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New interim director Janet Fosness brings family feel to North Bend senior center

Smiling and gesturing during lunch with members, new Mount Si Senior Center Interim Director Janet Fosness shares in a conversation Monday, Sept. 19. She is guiding the center in a time of shrinking revenues and new directions. - Carol Ladwig / Snoqualmie Valley Record
Smiling and gesturing during lunch with members, new Mount Si Senior Center Interim Director Janet Fosness shares in a conversation Monday, Sept. 19. She is guiding the center in a time of shrinking revenues and new directions.
— image credit: Carol Ladwig / Snoqualmie Valley Record

When Janet Fosness changed jobs in 1990, she was looking for something more fulfilling. What she found was a second family, and a career she could love.

Now the interim director of the Mount Si Senior Center, Fosness was hired then by her friend, Ruth Tolmasoff, to help her run and grow the community center. At the time, she probably didn’t realize she’d stay for 21 years, and counting.

“I was a camp cook at Camp Waskowitz, so basically I traded fourth and fifth graders for 55- and 65-year-olds,” she laughed.

Joking or not, the move was a trade up for Fosness, who took on the interim director role Sept. 2 when Tolmasoff retired. She explained that she’s stayed with the center because “You get to know the seniors and it’s kind of like a real family ... It’s a different job every day, and it’s fun.”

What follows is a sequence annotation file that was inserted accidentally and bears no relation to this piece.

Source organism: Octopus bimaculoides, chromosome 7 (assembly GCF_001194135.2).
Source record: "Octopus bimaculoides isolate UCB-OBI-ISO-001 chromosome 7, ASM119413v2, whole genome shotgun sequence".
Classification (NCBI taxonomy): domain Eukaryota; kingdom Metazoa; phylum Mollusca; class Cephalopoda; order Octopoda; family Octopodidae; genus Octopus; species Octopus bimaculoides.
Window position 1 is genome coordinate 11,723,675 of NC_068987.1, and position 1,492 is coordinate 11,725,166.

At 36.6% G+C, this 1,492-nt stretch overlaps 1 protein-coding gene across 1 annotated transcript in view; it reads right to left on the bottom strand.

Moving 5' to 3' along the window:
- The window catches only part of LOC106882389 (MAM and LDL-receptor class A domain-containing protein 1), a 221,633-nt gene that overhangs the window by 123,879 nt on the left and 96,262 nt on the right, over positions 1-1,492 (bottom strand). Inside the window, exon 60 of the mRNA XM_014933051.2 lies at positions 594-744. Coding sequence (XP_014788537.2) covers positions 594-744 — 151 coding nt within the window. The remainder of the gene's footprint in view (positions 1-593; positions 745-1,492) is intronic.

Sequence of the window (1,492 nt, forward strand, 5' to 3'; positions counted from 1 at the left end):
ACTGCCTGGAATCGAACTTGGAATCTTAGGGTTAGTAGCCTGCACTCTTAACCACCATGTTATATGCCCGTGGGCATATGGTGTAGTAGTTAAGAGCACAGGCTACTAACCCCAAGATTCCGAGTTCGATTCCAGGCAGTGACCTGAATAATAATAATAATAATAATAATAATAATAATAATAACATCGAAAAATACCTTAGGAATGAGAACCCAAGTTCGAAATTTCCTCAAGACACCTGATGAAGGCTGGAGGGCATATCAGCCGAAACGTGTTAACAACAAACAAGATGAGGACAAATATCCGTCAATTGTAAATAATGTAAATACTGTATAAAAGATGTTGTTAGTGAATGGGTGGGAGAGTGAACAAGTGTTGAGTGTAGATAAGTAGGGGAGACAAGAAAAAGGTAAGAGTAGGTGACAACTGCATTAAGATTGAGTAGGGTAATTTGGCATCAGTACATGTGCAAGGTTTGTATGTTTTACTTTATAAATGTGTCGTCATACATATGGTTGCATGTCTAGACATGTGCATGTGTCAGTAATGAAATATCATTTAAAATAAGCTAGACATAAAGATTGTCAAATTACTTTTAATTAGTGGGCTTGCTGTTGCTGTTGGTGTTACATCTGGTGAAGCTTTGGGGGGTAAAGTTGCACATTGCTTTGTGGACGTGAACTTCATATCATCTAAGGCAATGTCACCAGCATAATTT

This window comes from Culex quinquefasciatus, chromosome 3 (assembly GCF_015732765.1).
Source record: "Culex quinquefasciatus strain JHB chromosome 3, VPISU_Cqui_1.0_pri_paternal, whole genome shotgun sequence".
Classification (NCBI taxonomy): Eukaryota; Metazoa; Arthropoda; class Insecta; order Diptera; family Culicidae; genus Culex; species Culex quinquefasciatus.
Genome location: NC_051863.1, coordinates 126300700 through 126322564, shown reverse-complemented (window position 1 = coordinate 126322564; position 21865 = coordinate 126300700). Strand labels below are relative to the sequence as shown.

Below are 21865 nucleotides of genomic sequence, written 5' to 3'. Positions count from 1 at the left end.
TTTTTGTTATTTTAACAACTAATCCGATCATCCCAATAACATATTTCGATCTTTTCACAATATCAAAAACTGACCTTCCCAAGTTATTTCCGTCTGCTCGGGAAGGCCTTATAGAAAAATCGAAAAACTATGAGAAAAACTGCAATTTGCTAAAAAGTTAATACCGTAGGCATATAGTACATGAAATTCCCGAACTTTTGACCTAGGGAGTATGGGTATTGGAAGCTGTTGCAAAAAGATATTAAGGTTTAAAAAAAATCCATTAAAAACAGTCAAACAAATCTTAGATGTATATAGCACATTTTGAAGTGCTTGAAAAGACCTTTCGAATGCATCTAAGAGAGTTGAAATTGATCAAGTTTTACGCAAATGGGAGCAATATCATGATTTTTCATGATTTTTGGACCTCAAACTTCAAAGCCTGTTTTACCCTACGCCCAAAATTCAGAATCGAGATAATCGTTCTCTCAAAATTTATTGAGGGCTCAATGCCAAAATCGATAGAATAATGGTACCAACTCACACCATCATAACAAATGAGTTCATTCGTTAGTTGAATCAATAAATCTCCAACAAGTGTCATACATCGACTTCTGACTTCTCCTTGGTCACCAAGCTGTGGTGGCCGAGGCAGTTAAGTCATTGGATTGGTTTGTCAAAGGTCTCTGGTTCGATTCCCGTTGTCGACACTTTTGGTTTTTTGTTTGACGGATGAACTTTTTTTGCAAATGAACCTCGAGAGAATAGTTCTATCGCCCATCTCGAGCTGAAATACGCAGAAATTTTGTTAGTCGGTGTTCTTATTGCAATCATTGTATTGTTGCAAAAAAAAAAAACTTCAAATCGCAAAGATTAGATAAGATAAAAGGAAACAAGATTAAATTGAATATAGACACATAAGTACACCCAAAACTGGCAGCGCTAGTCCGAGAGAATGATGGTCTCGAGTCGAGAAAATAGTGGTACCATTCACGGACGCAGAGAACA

Fosness has held the job of interim director since Tolmasoff retired Sept. 2, but she hopes the Board of Directors chooses to make the position permanent for her. It’s the job she wants, not necessarily the title, though.

When she worked with Tolmasoff, she said, “We never went too much on titles because what one didn’t do, the other one did.”

She’s seen lots of changes in the center over the years, including a flood and renovation, expanded programs, and the creation of the nutrition and transportation programs. There’s a lot that she still wants to do, and the difficult economy really seems to be just one more problem to solve.

Grants and contributions from the state, King County, Cities of Seattle, North Bend and Snoqualmie, and other sources have been gradually shrinking, and Fosness expects that trend to continue.

“But I’m not dependent on that money, I’d like to raise more on our own,” she said.

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